Impact of Substance Use Disorders On Oral Health: A Case Report
The physical, psychological, and socioeconomic factors surrounding substance use disorders often contribute to dental health deterioration, but successful treatment is available for patients in recovery
Drug use damages many parts of the body such as the oral cavity, lungs, liver, brain, and heart. Drug addiction is defined as physical and psychological dependence on psychotic substances (eg, alcohol, tobacco, heroin) that cross the blood-brain barrier once ingested, temporarily altering the chemical milieu of the brain.1,2
Individuals with substance use disorders experience physical, psychological, emotional and behavioral problems.2 Long-term drug addiction may cause dry mouth and the clenching or grinding of teeth, particulary among those who use stimulants.3 The use of illicit drugs — such as methamphetamine and heroin — often leads to the absence of regular oral hygiene and lack of dental care.
Smoking is common among those with substance use disorders, exacerbating negative effects on oral health. The use of opioids can result in the suppression of pain responses, causing patients to ignore the signs of dental caries, periodontal diseases, and other potential life-threatening oral lesions.
Additionally, the effects of local anesthesia may be minimized among patients with opioid addiction. When used together, local anesthesia and opioids produce “synergistic” analgesia. While the mechanism of this interaction remains unclear since the cellular effects of opioids differ from those of local anesthetic, the potential of opioids to decrease the effectiveness of local anesthetics can lead to unpredictable perioperative outcomes and complex post-operative patient management.4
Oral health professionals are well aware of the ravages brought on by substance use disorders. According to the National Institutes of Health, dental health problems are “among the most prevalent health problems associated with drug addiction.” 5 People with substance use disorders have elevated prevalence of oral diseases, in particular dental caries, periodontal diseases, and xerostomia. When left untreated, these oral health conditions may lead to tooth ache, abscesses, and tooth loss, and, in turn, to poor chewing and digestion. Ultimately, dental esthetic problems and reduced quality of life are also inevitable outcomes.
The main drivers of oral diseases and their progression — poor oral hygiene, frequent sugar intake, and infrequent dental visits — can mainly be ascribed to the irregular lifestyle, low socioeconomic status, and mental health problems that often accompany substance use disorders.6,7
Many substances have devasting consequences on oral health. Some commonly used illicit drugs directly affect the oral cavity. Cocaine can cause movement disorders and transient chorea. In addition, buccolingual dyskinesia may also be present. Regular snorting of cocaine may have severe orofacial effects, such as perforation of the nasal septum and palate, gingival lesions, and erosion of the tooth surfaces.
In the case of heroin use, increased numbers of decayed, missing, and filled teeth are common. This can result from chronic malnutrition, poor oral hygiene due to impaired motor function and neuropathology secondary to infection, vasculitis, septic emboli, thromboembolism, prolonged heroin-induced respiratory depression, hypotension, positional vascular compression, acute Parkinsonism, and spongiform leukoencephalopathy.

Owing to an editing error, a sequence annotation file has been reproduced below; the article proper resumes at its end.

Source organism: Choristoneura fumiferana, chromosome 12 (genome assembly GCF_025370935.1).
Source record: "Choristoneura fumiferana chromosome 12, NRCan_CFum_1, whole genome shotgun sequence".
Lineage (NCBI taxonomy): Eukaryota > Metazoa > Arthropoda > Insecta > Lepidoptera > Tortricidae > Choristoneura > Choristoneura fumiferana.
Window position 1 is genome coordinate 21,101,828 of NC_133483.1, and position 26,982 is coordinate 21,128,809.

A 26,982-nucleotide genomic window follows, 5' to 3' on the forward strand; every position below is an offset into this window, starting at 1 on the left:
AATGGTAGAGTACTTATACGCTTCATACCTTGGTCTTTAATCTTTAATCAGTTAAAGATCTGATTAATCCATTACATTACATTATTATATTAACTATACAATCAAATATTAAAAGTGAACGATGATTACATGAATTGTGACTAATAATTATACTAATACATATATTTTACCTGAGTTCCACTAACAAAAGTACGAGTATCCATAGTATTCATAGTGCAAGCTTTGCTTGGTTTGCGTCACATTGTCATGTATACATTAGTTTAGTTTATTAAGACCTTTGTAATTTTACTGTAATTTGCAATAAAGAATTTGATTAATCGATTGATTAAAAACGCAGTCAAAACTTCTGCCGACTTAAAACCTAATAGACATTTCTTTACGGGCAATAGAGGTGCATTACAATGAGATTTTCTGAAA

Marijuana use can lead to acidic erosion of enamel due to cannabinoid hyperemesis, in which frequent episodes of vomiting occur. In addition, these patients develop dental caries, inflammation, and hyperplasia of the gingival tissue, leukoplakia, oral papillomas, and tongue carcinoma.
In chronic use of methamphetamine, the result is large carious lesions on buccal smooth surface areas and fractured teeth due to increased motor activity.1 Oral effects caused by 3, 4-methylenedioxy-N-methamphetamine (MDMA), or ecstasy include mucosal changes, xerostomia, and dental erosion and bruxism.8
Tobacco is a known risk factor for the development of oral and periodontal diseases. Its use is associated with increased pocket depth, loss of periodontal attachment, loss of alveolar bone, and increased tooth loss. Individuals who smoke also have a much higher risk of oral cancer.
Prolonged and/or heavy use of alcohol increases the risk for tooth decay and periodontal diseases due to the lack of good oral hygiene in individuals who are impaired while drinking. Alcohol is also tied to malnutrition and changes in the oral flora resulting in increased decay and periodontal diseases. The risk of oropharynx cancer also increases with the amount of alcohol consumed.
On December 28, 2020, a 39-year-old man, TT, presented to the office for a comprehensive exam. In 2019, at age 37, he reported that he lost all his dentition due to multiple broken and/or badly decayed teeth caused by a substance use disorder. At that time, he received a full maxillary and mandibular removable denture, which he has worn since then.
His chief complaint now is that his dentures are loose, he cannot chew very well, and consistent discomfort. In order to obtain additional information about his health history and habits, TT was placed into a private office to continue the consultation.
Significant Medical History. He initially started using marijuana, opioids, and MDMA at age 15. While the marijuana and opioids were used several times per week, the MDMA was taken daily. At age 20, he advanced to methamphetamine and heroin, which led to two overdoses. At age 22, he was placed in rehabilitation which was unsuccessful. Between the ages of 22 and 36, TT was placed in rehabilitation programs an additional 23 times for various periods. During this same time frame, he was admitted into a psychiatric facility four times and placed on several different selective serotonin reuptake inhibitors.
In 2019, he received inpatient treatment at the Cleveland Clinic at which time all of his teeth were removed and his current dentures were fabricated. TT also advised the dental providers that he had acquired immunodeficiency syndrome (AIDS). TT disclosed a history of kidney stones. He was currently taking two prescription drugs: 20 mg of a proton-pump inhibitor for gastroesophageal reflux and abacavir/dolutegravir/lamivudine, a retroviral medication used to treat AIDS.
Dental Evaluation. TT returned to the dental operatory where a detailed oral exam was done along with a panoramic radiograph (Figure 1) and a cone-beam computed tomography (CBCT) of his oral cavity revealing his residual maxillary and mandibular ridges (Figure 2).
A detailed treatment plan was presented, which included the placement of implants in both of his arches with the probability of bone augmentation, especially in the maxilla. After appropriate healing time, locators would be placed on the implants, the existing dentures would be hollowed out in the implant areas, and quick cure acrylic would bond the locator retentive housings into the dentures. The outcome would a be stable, implant-supported removable maxillary and mandibular dentures. TT said he would think about it and get back to us.